The argument has been that 2-strokes run hotter than 4-strokes. The assumption on my part has been while burning glow fuel and using glow ignition. This premise in and of itself is invalid most simply because of combustion efficiency and maybe too but less-so, the heat transfer properties of the cylinder metallurgy and the cooling surface area of the crankcase/cylinder jacket itself. Higher cylinder pressure means more power (more HEAT). How efficiently the heat can be removed from the piston and combustion chamber to the cylinder and then crankcase is going to be the real wildcard. Some crankcases are better heatsinks than others. Steel transfers heat less efficiently than aluminum or brass. So there are distinct possibilities that some 4-strokes could run cooler than 2-strokes, but that will depend on other variables in play. I think it would overall be reasonably fair to say - given the number of variables that can affect the outcome, it would (IMO) be quite reasonable to say a 2-stroke will in many/most cases run cooler than a 4-stroke regardless of fuel used; but the results would probably be more poignant using alcohol based fuels. That just seems like common sense to an idiot such as myself.
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Dec 08, 2019, 01:13 AM
Diesel Danny
danny mz's Avatar
There are a lot of variables, if's and buts to consider.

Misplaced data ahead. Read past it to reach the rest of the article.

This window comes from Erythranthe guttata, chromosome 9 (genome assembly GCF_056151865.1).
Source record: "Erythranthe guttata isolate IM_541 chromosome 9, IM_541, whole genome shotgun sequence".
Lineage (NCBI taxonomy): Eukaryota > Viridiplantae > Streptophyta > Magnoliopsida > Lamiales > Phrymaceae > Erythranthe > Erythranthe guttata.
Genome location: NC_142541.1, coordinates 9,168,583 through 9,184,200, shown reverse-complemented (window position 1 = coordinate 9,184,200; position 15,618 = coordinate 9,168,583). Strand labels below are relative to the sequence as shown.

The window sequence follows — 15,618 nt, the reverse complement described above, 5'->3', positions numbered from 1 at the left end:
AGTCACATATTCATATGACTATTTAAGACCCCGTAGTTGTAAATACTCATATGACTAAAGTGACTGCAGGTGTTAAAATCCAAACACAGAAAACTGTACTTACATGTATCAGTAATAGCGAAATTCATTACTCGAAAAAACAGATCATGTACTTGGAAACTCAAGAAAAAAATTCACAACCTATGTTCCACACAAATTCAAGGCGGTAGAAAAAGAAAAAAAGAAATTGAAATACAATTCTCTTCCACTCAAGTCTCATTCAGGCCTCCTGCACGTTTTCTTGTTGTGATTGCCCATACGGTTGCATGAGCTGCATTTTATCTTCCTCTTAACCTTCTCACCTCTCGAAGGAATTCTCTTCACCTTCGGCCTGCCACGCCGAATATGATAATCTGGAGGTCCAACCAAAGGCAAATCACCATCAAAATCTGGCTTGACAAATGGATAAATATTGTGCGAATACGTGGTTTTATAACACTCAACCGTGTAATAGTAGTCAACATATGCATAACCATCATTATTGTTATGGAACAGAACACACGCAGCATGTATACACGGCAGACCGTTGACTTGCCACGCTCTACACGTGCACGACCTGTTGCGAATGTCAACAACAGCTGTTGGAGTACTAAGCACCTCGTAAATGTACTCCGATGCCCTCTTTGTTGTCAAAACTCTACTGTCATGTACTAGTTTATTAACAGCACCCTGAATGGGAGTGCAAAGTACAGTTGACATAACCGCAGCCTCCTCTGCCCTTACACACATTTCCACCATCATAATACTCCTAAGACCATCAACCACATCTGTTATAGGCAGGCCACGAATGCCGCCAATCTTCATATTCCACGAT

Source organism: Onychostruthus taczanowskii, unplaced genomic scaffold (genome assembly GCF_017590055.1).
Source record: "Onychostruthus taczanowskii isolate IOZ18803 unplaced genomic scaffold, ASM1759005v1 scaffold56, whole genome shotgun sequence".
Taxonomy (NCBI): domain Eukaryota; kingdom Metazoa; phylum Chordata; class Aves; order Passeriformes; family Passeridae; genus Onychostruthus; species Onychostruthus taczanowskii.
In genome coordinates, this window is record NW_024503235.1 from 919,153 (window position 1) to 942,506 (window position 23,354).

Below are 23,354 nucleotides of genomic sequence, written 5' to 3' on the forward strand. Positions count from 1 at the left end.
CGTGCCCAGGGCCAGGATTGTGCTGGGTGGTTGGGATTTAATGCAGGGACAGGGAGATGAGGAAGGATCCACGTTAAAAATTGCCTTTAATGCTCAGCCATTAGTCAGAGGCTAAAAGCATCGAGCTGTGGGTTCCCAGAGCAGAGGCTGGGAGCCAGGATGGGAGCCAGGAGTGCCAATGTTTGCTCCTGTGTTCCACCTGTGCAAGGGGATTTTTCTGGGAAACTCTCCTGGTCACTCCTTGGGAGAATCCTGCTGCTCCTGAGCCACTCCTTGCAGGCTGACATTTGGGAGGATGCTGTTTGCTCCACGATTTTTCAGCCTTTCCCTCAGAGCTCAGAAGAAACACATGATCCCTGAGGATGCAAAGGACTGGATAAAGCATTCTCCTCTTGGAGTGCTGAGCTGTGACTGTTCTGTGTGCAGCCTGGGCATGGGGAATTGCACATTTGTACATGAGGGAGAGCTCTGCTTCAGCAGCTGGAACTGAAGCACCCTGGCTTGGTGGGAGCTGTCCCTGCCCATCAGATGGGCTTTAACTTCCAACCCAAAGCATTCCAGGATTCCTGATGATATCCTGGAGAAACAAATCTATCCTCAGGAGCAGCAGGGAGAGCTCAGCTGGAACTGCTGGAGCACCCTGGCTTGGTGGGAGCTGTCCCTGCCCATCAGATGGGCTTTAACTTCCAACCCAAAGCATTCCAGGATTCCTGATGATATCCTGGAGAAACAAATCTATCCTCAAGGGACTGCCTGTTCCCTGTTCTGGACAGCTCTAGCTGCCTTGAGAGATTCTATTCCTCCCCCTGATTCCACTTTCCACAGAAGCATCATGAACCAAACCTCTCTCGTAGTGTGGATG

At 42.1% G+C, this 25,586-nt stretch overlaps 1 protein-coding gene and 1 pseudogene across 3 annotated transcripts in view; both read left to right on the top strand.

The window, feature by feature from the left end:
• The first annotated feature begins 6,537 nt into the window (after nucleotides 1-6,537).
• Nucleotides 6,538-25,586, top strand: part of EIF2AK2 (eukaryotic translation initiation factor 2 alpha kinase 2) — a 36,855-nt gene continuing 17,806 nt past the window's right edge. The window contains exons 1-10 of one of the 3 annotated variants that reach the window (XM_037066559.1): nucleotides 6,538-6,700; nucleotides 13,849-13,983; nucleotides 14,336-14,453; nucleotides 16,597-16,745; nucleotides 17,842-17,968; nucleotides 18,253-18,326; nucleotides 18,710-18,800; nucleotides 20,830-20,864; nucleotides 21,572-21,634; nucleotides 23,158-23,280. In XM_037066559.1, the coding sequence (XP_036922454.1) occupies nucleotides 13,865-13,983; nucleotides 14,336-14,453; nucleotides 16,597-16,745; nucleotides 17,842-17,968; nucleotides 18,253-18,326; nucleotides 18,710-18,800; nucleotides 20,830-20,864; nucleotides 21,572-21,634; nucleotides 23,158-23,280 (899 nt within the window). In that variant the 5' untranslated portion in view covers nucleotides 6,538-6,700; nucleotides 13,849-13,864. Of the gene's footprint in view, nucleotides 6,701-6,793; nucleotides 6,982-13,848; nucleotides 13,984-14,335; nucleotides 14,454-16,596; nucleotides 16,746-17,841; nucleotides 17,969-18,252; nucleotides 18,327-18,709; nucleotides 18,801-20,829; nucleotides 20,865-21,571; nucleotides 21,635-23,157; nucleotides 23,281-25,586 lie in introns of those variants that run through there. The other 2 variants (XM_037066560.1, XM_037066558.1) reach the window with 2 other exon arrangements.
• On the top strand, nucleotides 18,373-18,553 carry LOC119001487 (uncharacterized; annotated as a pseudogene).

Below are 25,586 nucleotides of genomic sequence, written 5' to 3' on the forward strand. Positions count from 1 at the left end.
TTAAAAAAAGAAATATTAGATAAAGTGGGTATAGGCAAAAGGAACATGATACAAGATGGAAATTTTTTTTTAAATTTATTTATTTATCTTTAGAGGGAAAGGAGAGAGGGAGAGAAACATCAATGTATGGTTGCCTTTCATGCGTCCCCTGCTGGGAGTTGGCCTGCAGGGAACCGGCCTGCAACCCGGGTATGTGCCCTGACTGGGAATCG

Such as:

A four stroke engine only fires half as many times as a two stroke engine for a given rpm.

A two stroke crankcase and bearings are being constantly cooled by the fresh fuel that passes through them (unlike a four stroke engine).

At typical two stroke rpm the frictional heat would be expected to be more than in a four stroke engine (bearings and piston).
But then a four stroke has more moving parts (gears, cams, rockers and valves) so how much heat do they contribute?

A four stroke engine has greater combustion efficiency than a two stroke engine and better scavenging so the instantaneous cylinder temperature and pressure (during combustion) would be expected to be higher than a two stroke engine of the same capacity.

(On this last point I have noticed that a four stroke exhaust pipe discolours very quickly after the first run, but then it has a lot less mass than it's two stroke equivalent) so undecided on this

A temperature probe (thermocouple) bonded to a model engine exhaust close to the cylinder could be interesting.